1963 Ferrari 250 GTE Gets Chevy V8 Engine, Becomes a Sacrilege Hot Rod

1963 Ferrari 250 GTE with Chevy V8 engine 1 photo
Photo: screenshot from Youtube
For all of you who wake up in the morning trying to find the best way to troll Ferraristi and yet enjoy an incredibly cool machine at the same time, the contraption we’re here to discuss might be the answer.
Back in the 60s, the Prancing Horse introduced the iconic Ferrari 250 to the world. Few vehicles have occupied so many pages of the history book, from the achievements of the standard model to the Breadvan story that continues to fascinate one generation of car enthusiasts after another.

One of the ramifications of the 250 story is the GTE. You can look at this as a very distant ancestor of the Ferrari FF, since the GTE added an extra pair of seats for some extra Grand Tourer flavor.

Maranello made 1,000 of these 2+2s, but not all of them survived. For instance, the body of the example seen here had been eaten away by time when its current owner came across it.

Since the guy had a 250 GTE carcass on his hands, he decided to follow Enzo’s “Aerodynamics are for those who can’t build engines” principle. So he completely messed with the shape of the car, adorning its front end with a 302 cubic inch V8. And in order not to leave the JDM car culture aside, he skipped Rosso Corsa, finishing the car in a shade of Mitsubishi Red instead.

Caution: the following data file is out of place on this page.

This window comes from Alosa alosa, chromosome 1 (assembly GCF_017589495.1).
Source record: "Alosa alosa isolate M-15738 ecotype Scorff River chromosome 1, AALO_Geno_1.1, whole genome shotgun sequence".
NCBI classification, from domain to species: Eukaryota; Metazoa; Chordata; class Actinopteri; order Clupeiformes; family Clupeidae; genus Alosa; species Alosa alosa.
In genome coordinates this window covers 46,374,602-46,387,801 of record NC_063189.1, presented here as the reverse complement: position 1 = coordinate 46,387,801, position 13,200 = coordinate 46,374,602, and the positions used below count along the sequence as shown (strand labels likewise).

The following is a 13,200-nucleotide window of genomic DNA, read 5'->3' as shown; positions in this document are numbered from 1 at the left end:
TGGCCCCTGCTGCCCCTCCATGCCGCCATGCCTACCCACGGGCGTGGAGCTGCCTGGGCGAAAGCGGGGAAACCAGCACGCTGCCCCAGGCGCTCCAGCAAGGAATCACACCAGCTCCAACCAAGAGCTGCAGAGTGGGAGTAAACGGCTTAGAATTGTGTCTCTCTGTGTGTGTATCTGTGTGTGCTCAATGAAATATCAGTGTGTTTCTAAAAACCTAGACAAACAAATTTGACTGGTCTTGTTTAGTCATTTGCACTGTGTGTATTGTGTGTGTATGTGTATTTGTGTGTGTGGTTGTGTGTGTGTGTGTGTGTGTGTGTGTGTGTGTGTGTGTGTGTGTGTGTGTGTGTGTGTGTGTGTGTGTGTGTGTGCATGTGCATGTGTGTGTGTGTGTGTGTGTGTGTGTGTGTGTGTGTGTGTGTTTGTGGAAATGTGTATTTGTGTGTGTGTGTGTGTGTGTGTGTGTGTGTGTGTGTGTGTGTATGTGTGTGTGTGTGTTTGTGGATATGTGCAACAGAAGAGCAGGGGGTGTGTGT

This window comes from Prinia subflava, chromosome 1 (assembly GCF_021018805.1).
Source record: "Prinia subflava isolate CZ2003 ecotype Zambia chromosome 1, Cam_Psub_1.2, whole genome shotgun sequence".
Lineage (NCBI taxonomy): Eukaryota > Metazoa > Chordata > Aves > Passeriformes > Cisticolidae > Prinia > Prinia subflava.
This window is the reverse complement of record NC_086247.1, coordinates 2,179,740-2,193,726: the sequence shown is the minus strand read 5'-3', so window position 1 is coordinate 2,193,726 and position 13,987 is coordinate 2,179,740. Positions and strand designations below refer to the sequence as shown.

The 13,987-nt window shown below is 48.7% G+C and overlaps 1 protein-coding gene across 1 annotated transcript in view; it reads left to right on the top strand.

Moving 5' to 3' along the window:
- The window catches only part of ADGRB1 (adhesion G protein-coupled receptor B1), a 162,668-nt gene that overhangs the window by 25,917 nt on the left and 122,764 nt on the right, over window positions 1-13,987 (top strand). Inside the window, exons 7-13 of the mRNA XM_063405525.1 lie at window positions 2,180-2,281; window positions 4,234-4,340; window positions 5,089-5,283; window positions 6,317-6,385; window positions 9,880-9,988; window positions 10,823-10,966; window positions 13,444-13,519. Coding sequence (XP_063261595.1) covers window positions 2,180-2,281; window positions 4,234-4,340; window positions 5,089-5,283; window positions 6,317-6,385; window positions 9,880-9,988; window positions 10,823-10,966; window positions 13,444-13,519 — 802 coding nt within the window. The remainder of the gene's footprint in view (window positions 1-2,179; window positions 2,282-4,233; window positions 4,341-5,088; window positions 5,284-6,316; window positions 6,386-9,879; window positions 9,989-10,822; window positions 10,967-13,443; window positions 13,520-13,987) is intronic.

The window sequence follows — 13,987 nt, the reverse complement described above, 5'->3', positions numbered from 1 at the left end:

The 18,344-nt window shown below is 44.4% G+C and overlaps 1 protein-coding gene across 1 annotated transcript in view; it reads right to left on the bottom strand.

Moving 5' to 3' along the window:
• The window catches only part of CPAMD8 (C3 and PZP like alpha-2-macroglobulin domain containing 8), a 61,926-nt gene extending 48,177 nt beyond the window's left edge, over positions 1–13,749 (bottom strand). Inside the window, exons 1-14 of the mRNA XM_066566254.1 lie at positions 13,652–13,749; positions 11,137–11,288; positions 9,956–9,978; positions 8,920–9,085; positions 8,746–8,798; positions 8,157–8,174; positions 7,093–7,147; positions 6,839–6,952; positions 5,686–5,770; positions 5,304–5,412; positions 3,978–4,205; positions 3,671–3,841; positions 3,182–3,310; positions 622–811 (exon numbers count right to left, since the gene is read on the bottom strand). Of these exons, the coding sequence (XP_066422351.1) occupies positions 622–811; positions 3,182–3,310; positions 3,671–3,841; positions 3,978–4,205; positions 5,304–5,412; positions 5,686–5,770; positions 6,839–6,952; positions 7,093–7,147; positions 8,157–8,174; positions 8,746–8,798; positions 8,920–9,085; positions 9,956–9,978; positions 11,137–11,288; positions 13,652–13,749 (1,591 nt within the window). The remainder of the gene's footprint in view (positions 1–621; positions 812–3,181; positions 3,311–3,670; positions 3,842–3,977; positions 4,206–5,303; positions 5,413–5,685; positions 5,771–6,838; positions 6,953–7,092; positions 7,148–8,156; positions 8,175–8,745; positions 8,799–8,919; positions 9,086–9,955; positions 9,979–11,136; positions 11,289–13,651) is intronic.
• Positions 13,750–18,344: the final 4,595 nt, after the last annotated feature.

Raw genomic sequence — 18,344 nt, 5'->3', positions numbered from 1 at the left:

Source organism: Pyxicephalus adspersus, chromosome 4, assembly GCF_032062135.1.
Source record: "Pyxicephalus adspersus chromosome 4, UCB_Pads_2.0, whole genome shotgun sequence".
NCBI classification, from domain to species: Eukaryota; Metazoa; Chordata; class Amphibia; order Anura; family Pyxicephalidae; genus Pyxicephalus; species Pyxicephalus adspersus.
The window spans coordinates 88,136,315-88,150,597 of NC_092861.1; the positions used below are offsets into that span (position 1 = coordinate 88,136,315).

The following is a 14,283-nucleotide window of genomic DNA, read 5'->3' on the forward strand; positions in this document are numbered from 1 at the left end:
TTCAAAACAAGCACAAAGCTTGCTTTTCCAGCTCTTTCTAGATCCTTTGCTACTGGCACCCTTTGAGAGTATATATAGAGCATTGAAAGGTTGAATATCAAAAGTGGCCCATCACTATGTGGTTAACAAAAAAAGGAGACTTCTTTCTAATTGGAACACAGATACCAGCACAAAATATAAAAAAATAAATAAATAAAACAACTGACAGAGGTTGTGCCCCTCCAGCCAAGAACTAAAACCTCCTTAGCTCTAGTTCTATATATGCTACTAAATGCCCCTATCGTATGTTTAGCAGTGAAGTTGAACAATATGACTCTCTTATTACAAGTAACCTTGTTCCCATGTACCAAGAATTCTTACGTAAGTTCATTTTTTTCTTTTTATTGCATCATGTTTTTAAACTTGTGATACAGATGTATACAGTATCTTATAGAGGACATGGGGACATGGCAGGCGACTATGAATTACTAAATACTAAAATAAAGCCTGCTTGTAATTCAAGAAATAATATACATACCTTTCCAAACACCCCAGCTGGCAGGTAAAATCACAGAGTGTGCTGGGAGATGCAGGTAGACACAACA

We’re talking about the Chevy 302, you know, the heart of the late 1960s Camaro Z/28. As for the rest of the technical setup, the vee eight is mated to a Viper six-speed manual, for maximum pleasure behind that classy Prancing Horse steering wheel. Further down the power line, we find a good old Ford nine-inch rear end.

Does it all feel organic? Can one enjoy such a machine? Check out the video below to get your answers.

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About the author: Andrei Tutu
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In his quest to bring you the most impressive automotive creations, Andrei relies on learning as a superpower. There's quite a bit of room in the garage that is this aficionado's heart, so factory-condition classics and widebody contraptions with turbos poking through the hood can peacefully coexist.
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